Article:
Why should it be thus? I would like to imagine for a moment that I have one such fearful Christian before me now. My talk with him might be entitled-

HOW TO TURN A NEW LEAF.

How shall we set about it? Well, the fist thing is, Are you determined? “Wilt thou be made whole?” Is it just a wish, as a man might wish to be rich without working for it at all, or wish to have a beautiful house suddenly falling from the sky before him? Or is it that you are determined, cost what it may, to know the fullness there is in Christ for you?

One day the Lord Jesus Christ had a great crowd following Him; and , seeing the multitude, He turned and said unto them, “If any man come to Me, and hate not his father, and mother, and wife, and children, and brethren, and sisters, yea, and his own life also, he cannot be my disciple” (Luke 14:26). As much as to say, “If any man will be my disciple, let him count the cost.” The lesson is emphasized by means of two parables. The Lord does so in very kindness and mercy to us. He will not delude or disappoint us. He wants us to know beforehand what we are about.

Is this, then, what you mean,-truly this: that at whatever cost, even if your own family be against it; even if you should have to give yup your present occupation, it may be; even if it should cost you a great deal of money, you want to get all that Christ is willing to give you? That is a great question. Examine that question in the light of God’s Word; ask Him to probe you, to search you and know your heart; to try you and know your thoughts, and see if there be any wicked way in you-whether you are deceiving yourself or not, when you say you wish to live the life of Christ.

But you answer, “Yes, I understand, and I agree. I have counted the cost; I wish nothing better than to give up myself, come what may, to my Saviour and Master.” Oh, then there is good news for you; and the good news is this; that whatever is in Christ belongs to you; that you have a perfect right-yea, it is your bounden duty-to take hold of Christ, and all that He is, and all that He has, and say, “It is mine.” Not because you deserve it in the least, but because He loves you, because He is the Saviour, because He is the Life, contained from everlasting in the bosom of the Father, and given to the world; poured out for the world in his death, and imparted to the world through his resurrection-the free gift of God.

But do not think that there is something to be added to the Lord Jesus Christ. Whenever we endeavour to add something to the grace of our Lord Jesus Christ, we are subtracting something from it. No, there is nothing to be added to Christ; but do we know what is in Christ ?

We have heard, it may be, of a number of Christians who have received a new lift, if you please to call it so, in their spiritual life, within the last three or four years. I have seen a good many of them, and if I may venture to say this much in passing-and I think I ought to say it at this moment-I have received such a lift myself, in the goodness of God, and through the ministry of one of his servants. Well, what is it? It is just having one’s eyes opened to see that there is a great deal more in Christ for us actually and practically, than we ever suspected.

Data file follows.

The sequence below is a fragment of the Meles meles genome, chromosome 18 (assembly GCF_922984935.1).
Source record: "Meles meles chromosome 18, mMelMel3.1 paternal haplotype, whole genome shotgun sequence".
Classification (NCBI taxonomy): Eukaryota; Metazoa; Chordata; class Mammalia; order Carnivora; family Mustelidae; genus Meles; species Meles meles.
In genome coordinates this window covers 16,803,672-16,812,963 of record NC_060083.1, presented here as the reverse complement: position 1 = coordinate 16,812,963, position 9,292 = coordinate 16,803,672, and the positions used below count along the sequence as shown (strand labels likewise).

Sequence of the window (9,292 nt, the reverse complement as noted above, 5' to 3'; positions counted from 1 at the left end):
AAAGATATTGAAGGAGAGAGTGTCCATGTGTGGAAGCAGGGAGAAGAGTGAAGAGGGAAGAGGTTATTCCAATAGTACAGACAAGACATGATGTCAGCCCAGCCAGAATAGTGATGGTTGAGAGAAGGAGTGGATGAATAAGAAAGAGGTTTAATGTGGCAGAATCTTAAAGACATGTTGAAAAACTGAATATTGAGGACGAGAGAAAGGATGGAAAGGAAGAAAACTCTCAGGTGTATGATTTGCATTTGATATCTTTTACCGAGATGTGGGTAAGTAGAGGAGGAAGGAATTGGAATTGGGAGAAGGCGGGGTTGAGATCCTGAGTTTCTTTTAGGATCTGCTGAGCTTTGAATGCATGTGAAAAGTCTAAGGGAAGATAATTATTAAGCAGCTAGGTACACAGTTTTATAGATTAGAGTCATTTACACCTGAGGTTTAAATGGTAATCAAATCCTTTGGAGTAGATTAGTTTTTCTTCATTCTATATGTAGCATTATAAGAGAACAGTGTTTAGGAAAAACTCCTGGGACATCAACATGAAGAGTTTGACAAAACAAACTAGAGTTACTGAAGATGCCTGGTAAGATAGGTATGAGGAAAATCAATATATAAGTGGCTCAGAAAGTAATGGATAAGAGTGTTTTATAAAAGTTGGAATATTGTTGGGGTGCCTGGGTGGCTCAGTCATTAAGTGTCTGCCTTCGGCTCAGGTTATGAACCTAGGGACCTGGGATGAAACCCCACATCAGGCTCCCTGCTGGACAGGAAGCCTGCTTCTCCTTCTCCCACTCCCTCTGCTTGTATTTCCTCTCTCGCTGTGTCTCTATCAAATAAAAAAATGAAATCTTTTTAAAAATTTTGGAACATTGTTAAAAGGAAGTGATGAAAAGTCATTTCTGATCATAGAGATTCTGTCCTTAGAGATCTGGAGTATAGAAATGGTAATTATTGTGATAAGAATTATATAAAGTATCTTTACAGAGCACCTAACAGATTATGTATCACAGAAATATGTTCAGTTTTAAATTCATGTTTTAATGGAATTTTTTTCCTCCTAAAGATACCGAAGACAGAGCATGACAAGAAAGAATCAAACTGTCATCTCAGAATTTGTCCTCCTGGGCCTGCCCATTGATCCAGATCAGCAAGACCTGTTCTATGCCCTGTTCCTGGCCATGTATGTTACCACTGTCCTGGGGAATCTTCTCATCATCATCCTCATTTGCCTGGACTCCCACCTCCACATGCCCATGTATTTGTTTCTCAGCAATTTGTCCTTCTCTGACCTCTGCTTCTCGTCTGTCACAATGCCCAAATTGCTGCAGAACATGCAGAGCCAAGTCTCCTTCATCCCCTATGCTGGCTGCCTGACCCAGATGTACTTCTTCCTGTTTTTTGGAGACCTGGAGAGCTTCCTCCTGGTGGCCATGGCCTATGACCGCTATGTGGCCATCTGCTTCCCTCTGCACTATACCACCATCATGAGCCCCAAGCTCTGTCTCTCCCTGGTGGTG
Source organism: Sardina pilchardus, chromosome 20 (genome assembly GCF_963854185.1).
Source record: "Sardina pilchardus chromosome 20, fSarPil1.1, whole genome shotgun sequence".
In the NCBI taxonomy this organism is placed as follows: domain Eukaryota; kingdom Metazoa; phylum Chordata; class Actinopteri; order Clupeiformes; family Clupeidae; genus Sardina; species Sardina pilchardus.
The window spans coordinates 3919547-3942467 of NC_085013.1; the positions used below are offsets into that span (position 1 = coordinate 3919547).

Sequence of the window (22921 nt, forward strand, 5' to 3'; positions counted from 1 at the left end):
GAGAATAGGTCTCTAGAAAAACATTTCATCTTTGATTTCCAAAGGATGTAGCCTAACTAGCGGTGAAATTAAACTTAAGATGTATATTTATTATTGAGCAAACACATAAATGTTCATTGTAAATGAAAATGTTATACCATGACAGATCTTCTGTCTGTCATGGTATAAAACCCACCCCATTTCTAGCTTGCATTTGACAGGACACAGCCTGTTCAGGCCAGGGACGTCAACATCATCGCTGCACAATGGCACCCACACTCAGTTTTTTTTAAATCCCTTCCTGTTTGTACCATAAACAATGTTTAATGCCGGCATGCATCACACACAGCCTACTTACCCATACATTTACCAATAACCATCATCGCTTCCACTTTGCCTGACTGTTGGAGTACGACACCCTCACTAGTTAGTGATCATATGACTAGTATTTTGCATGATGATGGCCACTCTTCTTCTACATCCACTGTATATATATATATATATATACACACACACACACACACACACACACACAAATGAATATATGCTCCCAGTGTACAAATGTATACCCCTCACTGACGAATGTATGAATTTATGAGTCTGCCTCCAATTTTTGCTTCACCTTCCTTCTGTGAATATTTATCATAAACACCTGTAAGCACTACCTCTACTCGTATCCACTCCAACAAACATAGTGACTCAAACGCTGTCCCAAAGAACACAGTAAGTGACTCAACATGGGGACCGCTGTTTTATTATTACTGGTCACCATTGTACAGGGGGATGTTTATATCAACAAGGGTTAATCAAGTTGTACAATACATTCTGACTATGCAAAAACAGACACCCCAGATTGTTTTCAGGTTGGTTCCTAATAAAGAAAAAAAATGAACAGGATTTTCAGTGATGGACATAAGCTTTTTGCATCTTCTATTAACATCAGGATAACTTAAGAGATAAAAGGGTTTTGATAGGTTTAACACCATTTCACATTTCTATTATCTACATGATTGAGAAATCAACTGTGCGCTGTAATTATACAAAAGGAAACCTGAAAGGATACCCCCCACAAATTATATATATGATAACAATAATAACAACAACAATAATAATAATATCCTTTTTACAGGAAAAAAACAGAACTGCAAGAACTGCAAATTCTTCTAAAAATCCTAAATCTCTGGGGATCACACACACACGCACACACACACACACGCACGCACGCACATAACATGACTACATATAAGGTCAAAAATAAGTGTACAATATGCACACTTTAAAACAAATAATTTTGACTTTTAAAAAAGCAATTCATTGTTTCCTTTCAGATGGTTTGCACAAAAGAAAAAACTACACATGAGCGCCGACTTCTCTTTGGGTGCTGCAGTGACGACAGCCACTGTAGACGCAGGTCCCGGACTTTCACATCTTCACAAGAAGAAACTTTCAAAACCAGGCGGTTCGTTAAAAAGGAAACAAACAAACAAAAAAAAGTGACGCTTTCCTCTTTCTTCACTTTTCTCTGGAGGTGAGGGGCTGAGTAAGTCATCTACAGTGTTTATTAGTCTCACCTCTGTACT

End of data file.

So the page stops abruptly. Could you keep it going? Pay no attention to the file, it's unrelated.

Suppose a father gave his son, who is about to travel, a purse-such a purse as I hold in my hand. And we will suppose the son’s eyesight is rather weak; he does not see things distinctly. We must also suppose him to be very young and not very intelligent. Arriving in Dublin, and opening his purse, he begins to count what is in it. In one corner he finds two half-crowns, in another three shillings, and in another a sixpence, and so on. Well, he complains, “That won’t carry me very far; it will do for a day or two in this neighbourhood, but I cannot go to London, still less to Paris, with that.” Some friend overhearing him, observes: “This is a peculiar purse your father has given you; you have not looked at it very closely; you have examined three pockets only, but there is yet another one. You have failed to perceive this inner partition. There, open it. What do you see now? It is full of gold; as much gold as you may need for your whole journey.” “Oh,” says the young fellow, “that is quite a new thing!” New! To be sure, it is new to him; but the gold had been in his pocket, unknown and unemployed, all the time.

That is precisely what has been coming to pass in the experience of many Christians. They have been counting over their shillings. They had a little silver, not much. Some one came and told them-God be praised!-just to look at Christ, and to what the Scriptures say about Christ, and whether there was not laid up for them, in Him, untold riches-”gold tried in the fire.” They looked, for instance, at the passage in I Cor. 1:30, and they read, “Of Him are ye in Christ Jesus, who of God is made unto us wisdom”-yes, they understood that-”and righteousness,”-oh, of course, they understood that; not a shred of their own righteousness: “all our righteousnesses are as filthy rags”;-they knew that; perhaps they did not feel it enough, but they knew it;-”and redemption,”-oh, yes, they knew that too; by-and-by it would be complete redemption; it would be glory. . . . But now they found those other words, “and sanctification.” They had failed to see that! they had not understood that Christ has been made unto us of God sanctification as truly and as freely as all the rest, and that we are to make use of Him in that capacity, expecting and receiving from Him the power that purifies, just as we expect and receive from Him the righteousness that justifies.

Oh, is not this glorious news? Is not this Gospel? Is not this good to preach, good to hear, and better still to practice? To think that the Lord Jesus is our very life-and that we may, and that we must, draw upon Him all the time, for great things and for little things, for guidance and for strength, for peace, for purity, for joy, for every good gift!

II. Questions ANSWERED.